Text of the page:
Redfish Rigs and Tackle
In terms of reels and rods for redfish, both spinning and levelwind/baitcast reels and rods are popular wherever anglers fish for redfish. Spinning offers ease of use and may provide longer casts with lighter lures; levewinds have the advantage when it comes to pinpoint casting.
Mono and braid both work well for redfish, though in deeper water where currents run strong, braid has a decided edge, being much thinner than mono.
Typically rigs designed for 10- to 15-pound line work well for redfish fishing.
When it comes to lures for redfish, four or 5-inch paddletails, soft jerkbaits or shrimp imitators, such as those made by Z-Man and Gulp! are hard to beat. White or chartreuse variations have the greatest following among guides.
Various crankbaits such as diving minnows and stickbaits or glidebaits catch lots of reds as do a variety of topwater plugs. “Walkers” find particular favor among surface-lure enthusiasts, but many throw poppers as well.
Weedless spoons offer another proven option, as well as spinnerbaits. The flash of Z-Man’s Chatterbaits can be quite effective in murky water.
In deeper waters, jigging for redfish can be consistently productive, with metal “slowpitch” jigs worked near bottom.
Redfish aren’t shy about going after bait. Live shrimp probably top the list, but crabs and small live “white baits” such as pilchards can be deadly. Cut mullet soaked on bottom can be a magnet for large redfish.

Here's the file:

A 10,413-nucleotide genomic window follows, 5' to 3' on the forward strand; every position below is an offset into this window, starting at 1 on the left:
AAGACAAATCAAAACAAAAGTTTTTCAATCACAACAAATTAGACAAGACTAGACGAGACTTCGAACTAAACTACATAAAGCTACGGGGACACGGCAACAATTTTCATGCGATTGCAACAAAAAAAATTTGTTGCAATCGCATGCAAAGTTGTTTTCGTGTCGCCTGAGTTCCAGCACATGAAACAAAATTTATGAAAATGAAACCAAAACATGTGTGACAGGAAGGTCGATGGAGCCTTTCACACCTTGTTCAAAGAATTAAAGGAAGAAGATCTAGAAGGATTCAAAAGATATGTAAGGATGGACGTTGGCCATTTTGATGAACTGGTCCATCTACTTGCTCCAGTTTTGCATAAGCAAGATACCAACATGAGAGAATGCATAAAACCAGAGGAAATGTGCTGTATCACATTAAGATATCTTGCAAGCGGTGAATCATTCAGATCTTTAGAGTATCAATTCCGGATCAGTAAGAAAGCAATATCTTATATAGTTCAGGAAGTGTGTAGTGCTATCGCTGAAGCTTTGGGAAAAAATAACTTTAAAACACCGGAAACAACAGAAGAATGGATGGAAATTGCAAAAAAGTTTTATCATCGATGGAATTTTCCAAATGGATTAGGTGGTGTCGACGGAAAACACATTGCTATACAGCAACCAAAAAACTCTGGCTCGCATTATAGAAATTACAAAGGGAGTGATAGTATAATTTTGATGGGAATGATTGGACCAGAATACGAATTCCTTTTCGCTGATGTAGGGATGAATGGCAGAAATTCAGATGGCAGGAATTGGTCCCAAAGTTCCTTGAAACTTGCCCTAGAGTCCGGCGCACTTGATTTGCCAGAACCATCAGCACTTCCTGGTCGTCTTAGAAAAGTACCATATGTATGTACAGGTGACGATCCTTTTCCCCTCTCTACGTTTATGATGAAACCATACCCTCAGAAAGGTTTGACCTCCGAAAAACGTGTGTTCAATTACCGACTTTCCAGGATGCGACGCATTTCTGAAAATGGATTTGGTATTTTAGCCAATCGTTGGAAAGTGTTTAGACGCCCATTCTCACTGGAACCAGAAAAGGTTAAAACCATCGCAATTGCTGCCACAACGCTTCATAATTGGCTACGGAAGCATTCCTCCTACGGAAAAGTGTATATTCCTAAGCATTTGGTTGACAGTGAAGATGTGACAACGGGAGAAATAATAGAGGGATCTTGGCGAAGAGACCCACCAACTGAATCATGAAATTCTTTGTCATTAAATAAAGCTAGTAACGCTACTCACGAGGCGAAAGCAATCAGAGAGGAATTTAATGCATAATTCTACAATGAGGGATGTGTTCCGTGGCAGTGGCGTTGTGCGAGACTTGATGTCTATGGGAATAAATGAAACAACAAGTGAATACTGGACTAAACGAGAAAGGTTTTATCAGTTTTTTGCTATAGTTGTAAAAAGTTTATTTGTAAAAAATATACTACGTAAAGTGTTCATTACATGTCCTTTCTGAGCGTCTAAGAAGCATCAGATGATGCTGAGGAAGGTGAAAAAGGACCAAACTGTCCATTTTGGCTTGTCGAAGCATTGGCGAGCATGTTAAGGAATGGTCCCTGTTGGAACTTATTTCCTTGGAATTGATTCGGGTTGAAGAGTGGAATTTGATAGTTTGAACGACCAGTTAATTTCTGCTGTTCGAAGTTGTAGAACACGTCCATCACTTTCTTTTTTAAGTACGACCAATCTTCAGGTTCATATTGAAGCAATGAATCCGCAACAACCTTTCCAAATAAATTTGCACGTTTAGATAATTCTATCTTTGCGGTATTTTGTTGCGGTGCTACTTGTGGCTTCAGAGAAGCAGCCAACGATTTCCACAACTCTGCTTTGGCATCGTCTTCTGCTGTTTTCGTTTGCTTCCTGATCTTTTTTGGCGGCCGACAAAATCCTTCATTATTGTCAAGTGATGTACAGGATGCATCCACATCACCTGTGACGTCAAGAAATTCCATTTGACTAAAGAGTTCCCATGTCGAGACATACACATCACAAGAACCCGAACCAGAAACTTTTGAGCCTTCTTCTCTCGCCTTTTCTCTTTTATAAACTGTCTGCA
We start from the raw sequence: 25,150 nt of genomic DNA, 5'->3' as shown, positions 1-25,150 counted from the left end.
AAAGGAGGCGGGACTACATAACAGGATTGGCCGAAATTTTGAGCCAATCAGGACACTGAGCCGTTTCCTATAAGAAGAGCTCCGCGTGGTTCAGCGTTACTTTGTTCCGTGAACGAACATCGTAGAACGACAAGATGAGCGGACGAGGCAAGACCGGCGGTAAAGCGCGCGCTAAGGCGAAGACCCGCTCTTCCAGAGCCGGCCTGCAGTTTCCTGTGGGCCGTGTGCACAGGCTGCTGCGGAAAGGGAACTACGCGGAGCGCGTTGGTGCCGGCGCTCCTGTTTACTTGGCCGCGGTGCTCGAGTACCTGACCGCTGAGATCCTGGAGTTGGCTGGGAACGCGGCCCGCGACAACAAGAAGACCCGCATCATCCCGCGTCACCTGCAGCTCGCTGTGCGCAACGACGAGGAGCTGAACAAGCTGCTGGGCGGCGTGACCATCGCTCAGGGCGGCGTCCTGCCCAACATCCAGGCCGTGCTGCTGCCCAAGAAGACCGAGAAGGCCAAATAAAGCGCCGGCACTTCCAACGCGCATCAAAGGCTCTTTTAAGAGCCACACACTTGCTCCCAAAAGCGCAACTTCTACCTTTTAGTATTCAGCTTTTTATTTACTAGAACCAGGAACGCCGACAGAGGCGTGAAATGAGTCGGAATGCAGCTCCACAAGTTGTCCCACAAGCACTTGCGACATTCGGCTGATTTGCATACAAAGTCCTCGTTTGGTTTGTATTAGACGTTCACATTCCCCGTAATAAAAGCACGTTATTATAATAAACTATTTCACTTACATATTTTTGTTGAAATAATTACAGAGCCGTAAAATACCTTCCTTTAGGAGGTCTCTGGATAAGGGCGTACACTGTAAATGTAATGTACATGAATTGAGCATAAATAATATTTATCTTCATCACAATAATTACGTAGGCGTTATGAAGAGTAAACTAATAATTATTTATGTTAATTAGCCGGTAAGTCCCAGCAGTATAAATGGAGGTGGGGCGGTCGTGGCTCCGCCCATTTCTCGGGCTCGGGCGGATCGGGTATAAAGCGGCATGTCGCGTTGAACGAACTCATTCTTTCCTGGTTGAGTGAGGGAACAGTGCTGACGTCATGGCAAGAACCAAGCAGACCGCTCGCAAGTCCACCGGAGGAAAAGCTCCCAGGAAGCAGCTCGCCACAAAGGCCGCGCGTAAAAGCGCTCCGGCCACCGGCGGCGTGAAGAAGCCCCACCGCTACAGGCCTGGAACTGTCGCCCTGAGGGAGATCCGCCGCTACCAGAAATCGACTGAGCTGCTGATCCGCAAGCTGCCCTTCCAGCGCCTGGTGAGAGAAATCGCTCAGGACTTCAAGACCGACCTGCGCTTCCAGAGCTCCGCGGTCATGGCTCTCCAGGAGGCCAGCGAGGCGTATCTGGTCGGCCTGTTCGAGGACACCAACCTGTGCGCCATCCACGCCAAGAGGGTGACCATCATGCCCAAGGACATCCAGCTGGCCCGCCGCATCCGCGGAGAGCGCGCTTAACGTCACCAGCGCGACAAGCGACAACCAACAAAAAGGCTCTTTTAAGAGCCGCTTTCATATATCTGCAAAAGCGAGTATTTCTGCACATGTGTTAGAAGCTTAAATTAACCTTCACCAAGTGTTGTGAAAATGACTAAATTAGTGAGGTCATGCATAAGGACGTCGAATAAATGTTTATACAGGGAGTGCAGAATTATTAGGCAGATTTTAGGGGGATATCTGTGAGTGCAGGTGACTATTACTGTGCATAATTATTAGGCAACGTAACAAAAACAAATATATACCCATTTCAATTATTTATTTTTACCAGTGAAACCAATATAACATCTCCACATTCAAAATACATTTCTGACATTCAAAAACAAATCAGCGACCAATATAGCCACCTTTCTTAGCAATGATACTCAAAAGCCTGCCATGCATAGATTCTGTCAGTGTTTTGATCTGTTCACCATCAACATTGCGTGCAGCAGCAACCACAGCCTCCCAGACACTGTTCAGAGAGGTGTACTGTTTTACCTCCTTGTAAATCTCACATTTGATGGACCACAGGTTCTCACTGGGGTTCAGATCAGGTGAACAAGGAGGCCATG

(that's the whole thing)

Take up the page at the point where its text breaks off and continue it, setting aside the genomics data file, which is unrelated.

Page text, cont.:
Where to Catch Redfish
Whether fishing for redfish in Texas or Louisiana or fishing for redfish north in the mid-Atlantic states, throughout their range, nearly every bay and estuary holds redfish, though they still have to be located. Eelgrass flats from 2 to 4 or 5 feet deep are worth drifting bait or blind-casting lures.
Also, in inside waters, redfish the structure offered by barnacle-covered bridge pilings and around docks. The Mississippi coast is strewn with artificial reefs, often quite near shore, where red drum are likely to stack up.
Anglers fishing for redfish in Louisiana and western Mississippi have thousands of acres of quintessential redfish habitat known as “the marsh.” The productive waters around roseau cane and oyster bars can be tricky to navigate but the payoff may be memorable. In the fall, fishing for bull redfish in the marsh may offer monsters on a consistent basis.
Don’t overlook inlets for redfish fishing. At various times during the year, they can be redfish magnets, with currents delivering food to waiting, often large redfish. Certainly, in terms of safety, this fishing requires a vigilant helmsman, but the rewards can be substantial.
At times, large schools of bull reds will be found offshore — sometimes just off the beach or up to a mile or two or farther out. Such schools may appears at the surface as acres of red, and at such times will fight over the chance to strike even a bare hook.
It’s not accurate to say of redfish fishermen that no matter where they go they’ll catch reds, but it’s fair to say along the entire Gulf and South Atlantic seaboards, no matter where one goes, there are likely to be redfish around to be caught.